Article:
Saint Andrews is a beautiful town, filled with medieval buildings, incredible coastline, and vast golf links. It is where Britain’s elite families send their intellectually challenged offspring to go get degrees. (Prince Harry met Kate Middleton there). It is most certainly not a bastion of radical politics as I discovered many years ago when standing at a CND stall in the town. The locals were incensed at the presence of peaceniks, with one dearie declaring to the nods of her companions: ‘As long as they have the IRA, we need to keep Trident’.
In the early seventies it was also a hot bed of good nature Maoist intrigue amongst the student body. Top dog amongst the cultural revolution on the links was Alex Salmond who ever since has been known to his opponents (and a few of his admirers), as The Great Helmsman. Whether Wee Eck ever actually swam across (or fell in) the Kinness Burn in emulation of Chairman Mao’s dook in River Yangtze remains a political mystery. What cannot be denied is the man’s incredible resilience and capacity to bounce back even after the worst of defeats.
By 1990 he was the leader of the SNP. During the Decade of Dissent protesters blockaded streets, occupied council offices, defied bailiffs, and in one famous incident anti-nuclear activist (and braw piper) Craig ‘Haggis’ McFarlane swam into Faslane Naval Base and managed to get inside one of the UKs nuclear submarine. The SNP, riven by divisions between progressives and fundamentalists, was incapable of providing leadership or even a coherent strategy. In 2000 Alex Salmond took a scunner to his party, resigned from the leadership and, like Winnie the Pooh, went off to have a long think, think, think. After the disastrous 2003 Scottish Assembly election the Great Helmsman returned, won the leadership in 2004 and began the slow Herculean task of trying to sort out the Scottish National Party in time for the 2007 Scottish election.
Well, we’ve all been there: Trying to get oor weans presentable for first day of the school term; combing their hair and fixing their collars; reminding them to play nice with the other boys and girls; checking the pockets of the oldest for matches and inflammatory materiel; telling the little one at the back not to eat spiders in front of teacher ‘because you know what happened last time’. And then when the children have finally stepped into the school yard you sigh a little and think ‘ah bless’.
So too it was with Alex Salmond as he fashed and footered and pleaded and cajoled the SNP into some form of readiness for the 2007 Scottish Assembly election. The Great Helmsman grandly announced that he was standing for election too, thereby showing his commitment to the devolved parliament (as well as allowing him to keep a beady eye on his charges). The SNP looked good and all its candidates behaved themselves. The hope was for a credible result that would allow the nationalist to begin the slow arduous task of building up the support and credibility needed to eventually take control of the parliament. However, the Scottish electorate had different ideas. To the surprise and dismay of all the political parties, the SNP included, the nationalist woke up the morning after the election to find themselves in power.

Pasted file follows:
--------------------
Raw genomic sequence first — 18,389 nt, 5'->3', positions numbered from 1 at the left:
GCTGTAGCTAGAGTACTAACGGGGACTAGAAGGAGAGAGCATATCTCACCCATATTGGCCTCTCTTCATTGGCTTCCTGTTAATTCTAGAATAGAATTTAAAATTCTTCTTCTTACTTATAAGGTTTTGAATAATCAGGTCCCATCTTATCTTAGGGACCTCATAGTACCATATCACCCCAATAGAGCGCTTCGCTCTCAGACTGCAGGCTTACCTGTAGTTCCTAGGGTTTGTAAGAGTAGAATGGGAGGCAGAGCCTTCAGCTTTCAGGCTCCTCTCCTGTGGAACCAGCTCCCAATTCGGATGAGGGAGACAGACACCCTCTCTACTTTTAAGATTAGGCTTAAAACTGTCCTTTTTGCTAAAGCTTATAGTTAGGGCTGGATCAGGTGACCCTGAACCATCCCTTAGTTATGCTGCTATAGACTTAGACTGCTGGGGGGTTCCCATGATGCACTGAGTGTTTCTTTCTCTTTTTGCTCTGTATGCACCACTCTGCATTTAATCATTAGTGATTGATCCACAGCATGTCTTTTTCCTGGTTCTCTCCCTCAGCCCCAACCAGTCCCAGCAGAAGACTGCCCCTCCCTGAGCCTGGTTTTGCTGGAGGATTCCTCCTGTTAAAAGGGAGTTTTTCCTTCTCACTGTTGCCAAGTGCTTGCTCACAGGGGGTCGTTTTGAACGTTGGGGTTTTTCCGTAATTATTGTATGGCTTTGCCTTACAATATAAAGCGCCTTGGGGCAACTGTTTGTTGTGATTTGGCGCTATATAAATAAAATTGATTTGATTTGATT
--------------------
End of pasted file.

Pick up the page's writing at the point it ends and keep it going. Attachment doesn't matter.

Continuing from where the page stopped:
The Labour party was as shocked as everyone else. But dismay quickly turned to hope as wiser heads among the comrades realised here was an opportunity to defeat nationalism once and for all. In August of that year Wendy Alexander was elected new leader of the Scottish Labour Party. She declared her intention for confronting the nationalist head on. In a bold move she agreed to accept the SNP challenge for a independence referendum in 2010. In fact, declaring 'Bring it on' she demanded the referendum be held sooner. Given that the SNP were new in office, a premature referendum campaign would have stretched the nationalists capabilities to breaking point. The No side would win a referendum easily. It was a good plan. Unfortunately for Wendy, the UK Labour party had different ideas...
Now read: Part Seventeen. Scandal & intrigue
All these blogs can be read from beginning at: Social Justice & Scottish Independence
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